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Career Lieutenant Dies and Four Firefighters Injured at a 3-Story Multi-Family Residential Occupancy–Massachusetts

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Death in the Line of Duty…A summary of a NIOSH fire fighter fatality investigation

F2019-18 Date Released: March 25, 2022

Executive Summary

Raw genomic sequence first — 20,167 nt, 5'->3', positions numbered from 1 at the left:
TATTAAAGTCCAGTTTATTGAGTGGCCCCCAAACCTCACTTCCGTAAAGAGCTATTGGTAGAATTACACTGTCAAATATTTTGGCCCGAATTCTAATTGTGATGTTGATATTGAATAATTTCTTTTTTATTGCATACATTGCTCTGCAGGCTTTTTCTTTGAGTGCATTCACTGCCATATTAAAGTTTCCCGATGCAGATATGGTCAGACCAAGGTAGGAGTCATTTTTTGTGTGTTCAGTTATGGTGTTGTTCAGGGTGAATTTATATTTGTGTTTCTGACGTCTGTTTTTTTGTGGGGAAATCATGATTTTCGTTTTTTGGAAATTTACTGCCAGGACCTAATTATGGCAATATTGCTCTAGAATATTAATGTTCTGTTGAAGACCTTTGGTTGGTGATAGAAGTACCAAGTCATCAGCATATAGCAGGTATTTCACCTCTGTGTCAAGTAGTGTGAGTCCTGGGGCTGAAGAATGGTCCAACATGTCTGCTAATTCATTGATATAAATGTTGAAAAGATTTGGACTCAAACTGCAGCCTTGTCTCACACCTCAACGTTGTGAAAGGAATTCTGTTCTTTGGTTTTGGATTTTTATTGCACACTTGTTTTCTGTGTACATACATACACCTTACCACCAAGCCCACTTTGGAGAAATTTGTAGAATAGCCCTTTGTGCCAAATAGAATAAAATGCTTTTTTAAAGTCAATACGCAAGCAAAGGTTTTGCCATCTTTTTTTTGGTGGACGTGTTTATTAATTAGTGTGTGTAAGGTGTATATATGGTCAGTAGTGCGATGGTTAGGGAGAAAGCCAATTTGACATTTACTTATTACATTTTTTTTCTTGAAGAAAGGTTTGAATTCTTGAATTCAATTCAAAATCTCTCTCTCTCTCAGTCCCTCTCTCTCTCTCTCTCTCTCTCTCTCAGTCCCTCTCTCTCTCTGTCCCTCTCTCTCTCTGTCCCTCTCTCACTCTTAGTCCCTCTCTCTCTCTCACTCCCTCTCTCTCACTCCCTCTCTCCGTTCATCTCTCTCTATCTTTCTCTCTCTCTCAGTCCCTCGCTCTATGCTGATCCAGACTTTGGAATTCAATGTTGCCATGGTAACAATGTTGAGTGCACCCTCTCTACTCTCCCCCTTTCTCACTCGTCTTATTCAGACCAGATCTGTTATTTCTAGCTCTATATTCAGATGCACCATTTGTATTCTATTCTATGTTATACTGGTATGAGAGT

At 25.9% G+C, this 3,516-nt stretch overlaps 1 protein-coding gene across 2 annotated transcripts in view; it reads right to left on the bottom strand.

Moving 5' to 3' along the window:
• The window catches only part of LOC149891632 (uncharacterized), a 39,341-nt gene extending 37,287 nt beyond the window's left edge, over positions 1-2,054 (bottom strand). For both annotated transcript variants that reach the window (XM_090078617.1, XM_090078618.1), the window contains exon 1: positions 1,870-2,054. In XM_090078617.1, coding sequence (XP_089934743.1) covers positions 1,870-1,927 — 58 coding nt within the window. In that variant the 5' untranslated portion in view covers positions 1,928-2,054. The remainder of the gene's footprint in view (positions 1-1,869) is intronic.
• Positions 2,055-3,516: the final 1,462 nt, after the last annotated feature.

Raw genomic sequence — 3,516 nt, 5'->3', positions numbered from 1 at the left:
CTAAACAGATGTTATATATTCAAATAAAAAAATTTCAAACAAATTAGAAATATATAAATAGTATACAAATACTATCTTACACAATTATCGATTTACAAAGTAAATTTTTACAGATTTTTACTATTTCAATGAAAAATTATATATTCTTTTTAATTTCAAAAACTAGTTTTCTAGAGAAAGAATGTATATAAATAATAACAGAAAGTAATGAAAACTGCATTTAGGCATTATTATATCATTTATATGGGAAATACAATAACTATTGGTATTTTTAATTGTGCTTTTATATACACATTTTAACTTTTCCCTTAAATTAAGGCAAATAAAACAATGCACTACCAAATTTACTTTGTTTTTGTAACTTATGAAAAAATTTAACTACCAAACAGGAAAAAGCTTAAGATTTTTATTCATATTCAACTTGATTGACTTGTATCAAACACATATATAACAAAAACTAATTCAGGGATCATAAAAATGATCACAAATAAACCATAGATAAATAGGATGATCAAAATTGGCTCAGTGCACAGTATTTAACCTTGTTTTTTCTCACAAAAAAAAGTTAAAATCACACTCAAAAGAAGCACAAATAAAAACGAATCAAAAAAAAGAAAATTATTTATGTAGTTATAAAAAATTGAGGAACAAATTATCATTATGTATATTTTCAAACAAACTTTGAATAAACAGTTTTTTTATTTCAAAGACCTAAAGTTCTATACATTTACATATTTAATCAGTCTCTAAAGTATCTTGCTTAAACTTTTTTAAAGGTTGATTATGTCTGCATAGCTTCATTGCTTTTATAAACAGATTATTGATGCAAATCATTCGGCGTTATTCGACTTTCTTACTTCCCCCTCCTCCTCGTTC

On November 13, 2019, a 39-year-old career lieutenant died, and four other firefighters were injured while fighting a multi-family residential structure fire. At 01:00:06, Fire Alarm dispatched Car 4, Engine 15, Engine 2, Engine 13, Engine 12, Ladder 5 Ladder 3, Rescue 1, and Ladder 4 (rapid intervention team (RIT)) to Box 15-14 for a fire with occupants on the 2nd floor and a baby on the 3rd floor. At 01:02:27, Engine 15 arrived on scene and reported a Type V structure with heavy fire showing on the 2nd floor of Side Bravo. At 01:03:37, Car 4 arrived and had assumed Command. Engine 2 also arrived at this time and was assigned to stretching a supply line from a hydrant to Engine 15. Command reported smoke showing from the roof and 3rd floor Side Bravo and requested a 2nd alarm. Engine 5, Engine 6, Ladder 1, and Car 3 were dispatched at 01:04:25. Engine 15 did a quick transitional attack to fire venting on Side Delta from the 2nd floor. Within minutes, Engine 15 and Ladder 5 were going to the 2nd floor on Side Delta. Engine 13 was going to the 2nd floor on Side Alpha and Ladder 3 was going to the roof. Engine 13 was knocking down the exterior fire on Side Bravo. Engine 12 was assigned to supply Ladder 3 with water. At 01:09:59, Rescue 1 split into two teams. Team 1 went to Division 2 and Team 2 went to Division 3. At 01:14:41 Rescue 1-Team 2 encountered heavy fire on the 3rd floor hallway Side Alpha and Engine 2 knocked down fire in the front stairwell on their way to assist Rescue 1. At approximately 01:19:16, Engine 13 made it to the doorway of the room of the fire origin which was the bedroom midway on the 2nd floor in the Side Bravo. Engine 13 knocked down the fire, but it wasn’t completely extinguished. At 01:21:40, Engine 6 used a yard lay off of Engine 12, which was pumped by Engine 15 and went to the 3rd floor. Engine 5 also was assigned to the 3rd floor. At 01:23:56, Ladder 5 re-entered the structure and went to the 3rd floor. At 01:27:36, the lieutenant from Ladder 5 called a Mayday. The lieutenant stated they were on Division 3 with fire all around them, exit blocked, and they did not have a personnel accountability report (PAR). Command acknowledged the Mayday and sent in a rapid intervention team (Ladder 4) to the 3rd floor. Command advised the lieutenant there was a ladder (Ladder 3 platform) on 2nd floor Side Bravo. At 01:28:37, the lieutenant stated they were trapped, it was very hot, and they needed a hose line. The lieutenant and chauffeur of Ladder 5 had temporarily taken shelter in a shed on the porch at the Bravo/Charlie corner. At approximately 01:32, the lieutenant of Ladder 5 grabbed the chauffeur of Ladder 5 and pushed him out of a window on the 3rd floor of Side Charlie to get him out of the hazardous area. He fell approximately 15 feet, hitting an awning over the basement man-door, then rolled off and fell about another 10 feet to the ground. At 01:34:03, Car 400 notified Command that a civilian stated a firefighter was lying in the backyard (Side Charlie). At 01:34:21, Engine 5 located the Ladder 5 chauffeur on the ground and requested EMS. Over next 23 minutes, Ladder 4 (RIT), Ladder 1, Rescue 1-Team 2, Engine 12, Engine 4 and Car 2 encountered heavy fire while trying to get to the 3rd floor and locate the lieutenant. Crews struggled to access the 3rd floor due to limited space in the enclosed stairwell that had high heat, zero visibility due to smoke, and the added obstruction of a hose line that had burned through and was gushing water between the 2nd and 3rd floors in the Side Delta/Charlie stairwell. At 02:07:20, Rescue 2 (Rescue 1-Team 2 and Ladder 4) (Note: This designation was assigned by the officer of Ladder 4) reached the 3rd floor of the Side Delta/Charlie stairs, but debris blocked the entrance to the porch. A member of Rescue 2 breached the wall to the porch. Several minutes later, after crawling across the porch and avoiding holes, Rescue 2 made it to the porch shed door where the lieutenant had returned to take shelter. Rescue 2 could hear the lieutenant’s personal alert safety system (PASS) sounding. Rescue 2 breached the shed door and found the lieutenant. Rescue 2 accompanied by Ladder 1 located grabbed the lieutenant. Crews from Ladder 4, Ladder 1, and Engine 4 moved the lieutenant from the 3rd floor to the 1st floor down the Side Delta/Charlie stairs. The lieutenant was brought out the Side Delta/Charlie rear door where an EMS crew was waiting at approximately 02:13. The lieutenant was transported by EMS to the local trauma center where he was pronounced deceased. Command advised Fire Alarm that the fire at Box 15-14 was declared under control at 04:05 and was marked out at 06:31.